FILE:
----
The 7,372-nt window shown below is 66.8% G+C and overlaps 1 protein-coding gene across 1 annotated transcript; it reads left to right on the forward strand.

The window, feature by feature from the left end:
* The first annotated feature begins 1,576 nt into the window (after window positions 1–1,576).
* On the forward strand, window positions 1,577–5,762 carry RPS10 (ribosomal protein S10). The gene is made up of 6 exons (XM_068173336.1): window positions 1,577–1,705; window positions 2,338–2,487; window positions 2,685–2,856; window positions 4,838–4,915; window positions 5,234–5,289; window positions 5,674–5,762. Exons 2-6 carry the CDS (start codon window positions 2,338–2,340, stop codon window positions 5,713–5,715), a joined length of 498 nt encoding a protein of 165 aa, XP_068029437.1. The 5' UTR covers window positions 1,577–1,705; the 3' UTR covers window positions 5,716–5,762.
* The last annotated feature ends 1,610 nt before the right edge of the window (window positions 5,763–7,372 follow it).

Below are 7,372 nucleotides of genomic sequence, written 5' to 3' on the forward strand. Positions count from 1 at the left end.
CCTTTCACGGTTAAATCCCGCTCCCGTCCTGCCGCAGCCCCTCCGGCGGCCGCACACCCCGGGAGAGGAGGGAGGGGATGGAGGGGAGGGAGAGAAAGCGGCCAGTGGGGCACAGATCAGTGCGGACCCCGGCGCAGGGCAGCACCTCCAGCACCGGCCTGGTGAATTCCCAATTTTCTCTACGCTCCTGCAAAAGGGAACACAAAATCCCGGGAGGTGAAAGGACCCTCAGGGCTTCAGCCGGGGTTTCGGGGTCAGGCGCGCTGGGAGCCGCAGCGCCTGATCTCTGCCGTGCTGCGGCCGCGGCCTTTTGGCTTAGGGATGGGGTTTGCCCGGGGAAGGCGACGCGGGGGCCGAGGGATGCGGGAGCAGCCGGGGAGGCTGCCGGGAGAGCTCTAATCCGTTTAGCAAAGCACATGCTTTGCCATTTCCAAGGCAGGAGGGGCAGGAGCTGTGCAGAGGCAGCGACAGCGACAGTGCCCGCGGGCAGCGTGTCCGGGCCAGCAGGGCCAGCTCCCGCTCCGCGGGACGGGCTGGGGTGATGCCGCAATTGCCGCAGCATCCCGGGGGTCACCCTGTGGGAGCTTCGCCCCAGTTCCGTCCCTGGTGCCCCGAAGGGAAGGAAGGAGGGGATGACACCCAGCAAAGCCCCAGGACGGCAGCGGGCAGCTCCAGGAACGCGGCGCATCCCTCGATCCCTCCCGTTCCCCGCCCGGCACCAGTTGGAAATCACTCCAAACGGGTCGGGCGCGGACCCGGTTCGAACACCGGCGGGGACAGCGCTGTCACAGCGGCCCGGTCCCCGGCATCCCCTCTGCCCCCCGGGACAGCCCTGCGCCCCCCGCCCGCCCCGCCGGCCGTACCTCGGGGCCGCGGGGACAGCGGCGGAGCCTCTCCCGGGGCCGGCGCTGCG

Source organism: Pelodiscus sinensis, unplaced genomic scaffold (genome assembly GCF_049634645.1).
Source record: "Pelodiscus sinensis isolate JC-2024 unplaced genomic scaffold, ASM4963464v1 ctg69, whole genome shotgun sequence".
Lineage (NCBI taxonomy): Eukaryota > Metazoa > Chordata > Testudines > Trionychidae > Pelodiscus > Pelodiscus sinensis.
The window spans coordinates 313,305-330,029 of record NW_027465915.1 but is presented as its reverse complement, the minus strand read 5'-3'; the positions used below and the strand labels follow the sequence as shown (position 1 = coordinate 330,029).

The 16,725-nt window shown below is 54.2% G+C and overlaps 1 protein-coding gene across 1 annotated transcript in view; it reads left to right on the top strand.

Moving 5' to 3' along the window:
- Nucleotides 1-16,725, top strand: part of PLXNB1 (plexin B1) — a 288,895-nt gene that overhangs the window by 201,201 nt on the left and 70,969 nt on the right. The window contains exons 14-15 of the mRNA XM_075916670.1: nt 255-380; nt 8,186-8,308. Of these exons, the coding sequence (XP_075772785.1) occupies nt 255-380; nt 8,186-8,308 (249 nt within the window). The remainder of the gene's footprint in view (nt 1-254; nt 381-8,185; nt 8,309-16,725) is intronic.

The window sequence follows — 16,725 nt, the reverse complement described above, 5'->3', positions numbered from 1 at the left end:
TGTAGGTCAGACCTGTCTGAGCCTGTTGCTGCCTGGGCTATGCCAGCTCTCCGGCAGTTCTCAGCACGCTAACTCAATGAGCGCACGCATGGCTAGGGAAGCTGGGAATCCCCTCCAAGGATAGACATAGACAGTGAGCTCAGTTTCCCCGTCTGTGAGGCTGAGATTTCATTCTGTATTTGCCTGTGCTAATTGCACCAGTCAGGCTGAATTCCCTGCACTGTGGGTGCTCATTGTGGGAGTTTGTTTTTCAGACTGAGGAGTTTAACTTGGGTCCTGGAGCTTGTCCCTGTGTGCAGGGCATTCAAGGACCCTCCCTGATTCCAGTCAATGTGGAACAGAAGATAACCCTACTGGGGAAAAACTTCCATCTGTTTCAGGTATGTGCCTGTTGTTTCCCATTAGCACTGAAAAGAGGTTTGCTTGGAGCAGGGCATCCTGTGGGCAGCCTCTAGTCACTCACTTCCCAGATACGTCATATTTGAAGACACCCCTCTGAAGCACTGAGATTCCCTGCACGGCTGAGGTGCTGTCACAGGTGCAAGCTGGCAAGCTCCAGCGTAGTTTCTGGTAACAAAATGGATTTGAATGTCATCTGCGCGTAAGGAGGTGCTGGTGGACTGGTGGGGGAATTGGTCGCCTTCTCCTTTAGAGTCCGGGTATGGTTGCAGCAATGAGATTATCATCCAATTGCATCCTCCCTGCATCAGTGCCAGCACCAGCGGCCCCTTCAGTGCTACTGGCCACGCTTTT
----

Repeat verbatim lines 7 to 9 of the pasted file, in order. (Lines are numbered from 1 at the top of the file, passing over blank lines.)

CCTTTCACGGTTAAATCCCGCTCCCGTCCTGCCGCAGCCCCTCCGGCGGCCGCACACCCCGGGAGAGGAGGGAGGGGATGGAGGGGAGGGAGAGAAAGCGGCCAGTGGGGCACAGATCAGTGCGGACCCCGGCGCAGGGCAGCACCTCCAGCACCGGCCTGGTGAATTCCCAATTTTCTCTACGCTCCTGCAAAAGGGAACACAAAATCCCGGGAGGTGAAAGGACCCTCAGGGCTTCAGCCGGGGTTTCGGGGTCAGGCGCGCTGGGAGCCGCAGCGCCTGATCTCTGCCGTGCTGCGGCCGCGGCCTTTTGGCTTAGGGATGGGGTTTGCCCGGGGAAGGCGACGCGGGGGCCGAGGGATGCGGGAGCAGCCGGGGAGGCTGCCGGGAGAGCTCTAATCCGTTTAGCAAAGCACATGCTTTGCCATTTCCAAGGCAGGAGGGGCAGGAGCTGTGCAGAGGCAGCGACAGCGACAGTGCCCGCGGGCAGCGTGTCCGGGCCAGCAGGGCCAGCTCCCGCTCCGCGGGACGGGCTGGGGTGATGCCGCAATTGCCGCAGCATCCCGGGGGTCACCCTGTGGGAGCTTCGCCCCAGTTCCGTCCCTGGTGCCCCGAAGGGAAGGAAGGAGGGGATGACACCCAGCAAAGCCCCAGGACGGCAGCGGGCAGCTCCAGGAACGCGGCGCATCCCTCGATCCCTCCCGTTCCCCGCCCGGCACCAGTTGGAAATCACTCCAAACGGGTCGGGCGCGGACCCGGTTCGAACACCGGCGGGGACAGCGCTGTCACAGCGGCCCGGTCCCCGGCATCCCCTCTGCCCCCCGGGACAGCCCTGCGCCCCCCGCCCGCCCCGCCGGCCGTACCTCGGGGCCGCGGGGACAGCGGCGGAGCCTCTCCCGGGGCCGGCGCTGCG

Source organism: Pelodiscus sinensis, unplaced genomic scaffold (genome assembly GCF_049634645.1).
Source record: "Pelodiscus sinensis isolate JC-2024 unplaced genomic scaffold, ASM4963464v1 ctg69, whole genome shotgun sequence".